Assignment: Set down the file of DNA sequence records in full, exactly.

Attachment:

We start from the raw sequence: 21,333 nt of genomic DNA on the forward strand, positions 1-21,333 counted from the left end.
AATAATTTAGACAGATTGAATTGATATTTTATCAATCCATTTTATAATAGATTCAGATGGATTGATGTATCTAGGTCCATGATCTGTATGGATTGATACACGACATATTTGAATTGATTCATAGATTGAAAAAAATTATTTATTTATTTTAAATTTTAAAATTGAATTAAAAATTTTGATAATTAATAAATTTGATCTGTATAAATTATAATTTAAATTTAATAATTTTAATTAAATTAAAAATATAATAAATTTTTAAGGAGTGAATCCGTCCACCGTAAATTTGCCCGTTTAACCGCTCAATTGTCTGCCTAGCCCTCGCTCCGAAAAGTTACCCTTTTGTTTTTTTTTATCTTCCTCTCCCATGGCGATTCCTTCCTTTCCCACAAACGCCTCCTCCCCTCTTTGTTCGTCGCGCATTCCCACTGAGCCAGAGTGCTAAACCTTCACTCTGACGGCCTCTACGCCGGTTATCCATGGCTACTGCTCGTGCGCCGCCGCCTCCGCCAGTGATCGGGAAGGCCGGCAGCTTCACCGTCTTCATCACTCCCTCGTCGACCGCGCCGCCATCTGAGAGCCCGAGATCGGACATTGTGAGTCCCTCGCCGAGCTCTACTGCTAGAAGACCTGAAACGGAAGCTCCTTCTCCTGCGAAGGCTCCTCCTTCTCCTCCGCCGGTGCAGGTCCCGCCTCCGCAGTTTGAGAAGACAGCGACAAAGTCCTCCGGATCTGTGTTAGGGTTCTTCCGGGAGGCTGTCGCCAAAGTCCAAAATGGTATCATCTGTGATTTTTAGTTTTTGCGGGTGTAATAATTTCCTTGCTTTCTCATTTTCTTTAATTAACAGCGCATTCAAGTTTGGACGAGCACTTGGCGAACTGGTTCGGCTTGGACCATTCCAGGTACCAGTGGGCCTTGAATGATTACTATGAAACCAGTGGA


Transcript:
We start from the raw sequence: 21,333 nt of genomic DNA on the forward strand, positions 1-21,333 counted from the left end.
AATAATTTAGACAGATTGAATTGATATTTTATCAATCCATTTTATAATAGATTCAGATGGATTGATGTATCTAGGTCCATGATCTGTATGGATTGATACACGACATATTTGAATTGATTCATAGATTGAAAAAAATTATTTATTTATTTTAAATTTTAAAATTGAATTAAAAATTTTGATAATTAATAAATTTGATCTGTATAAATTATAATTTAAATTTAATAATTTTAATTAAATTAAAAATATAATAAATTTTTAAGGAGTGAATCCGTCCACCGTAAATTTGCCCGTTTAACCGCTCAATTGTCTGCCTAGCCCTCGCTCCGAAAAGTTACCCTTTTGTTTTTTTTTATCTTCCTCTCCCATGGCGATTCCTTCCTTTCCCACAAACGCCTCCTCCCCTCTTTGTTCGTCGCGCATTCCCACTGAGCCAGAGTGCTAAACCTTCACTCTGACGGCCTCTACGCCGGTTATCCATGGCTACTGCTCGTGCGCCGCCGCCTCCGCCAGTGATCGGGAAGGCCGGCAGCTTCACCGTCTTCATCACTCCCTCGTCGACCGCGCCGCCATCTGAGAGCCCGAGATCGGACATTGTGAGTCCCTCGCCGAGCTCTACTGCTAGAAGACCTGAAACGGAAGCTCCTTCTCCTGCGAAGGCTCCTCCTTCTCCTCCGCCGGTGCAGGTCCCGCCTCCGCAGTTTGAGAAGACAGCGACAAAGTCCTCCGGATCTGTGTTAGGGTTCTTCCGGGAGGCTGTCGCCAAAGTCCAAAATGGTATCATCTGTGATTTTTAGTTTTTGCGGGTGTAATAATTTCCTTGCTTTCTCATTTTCTTTAATTAACAGCGCATTCAAGTTTGGACGAGCACTTGGCGAACTGGTTCGGCTTGGACCATTCCAGGTACCAGTGGGCCTTGAATGATTACTATGAAACCAGTGGA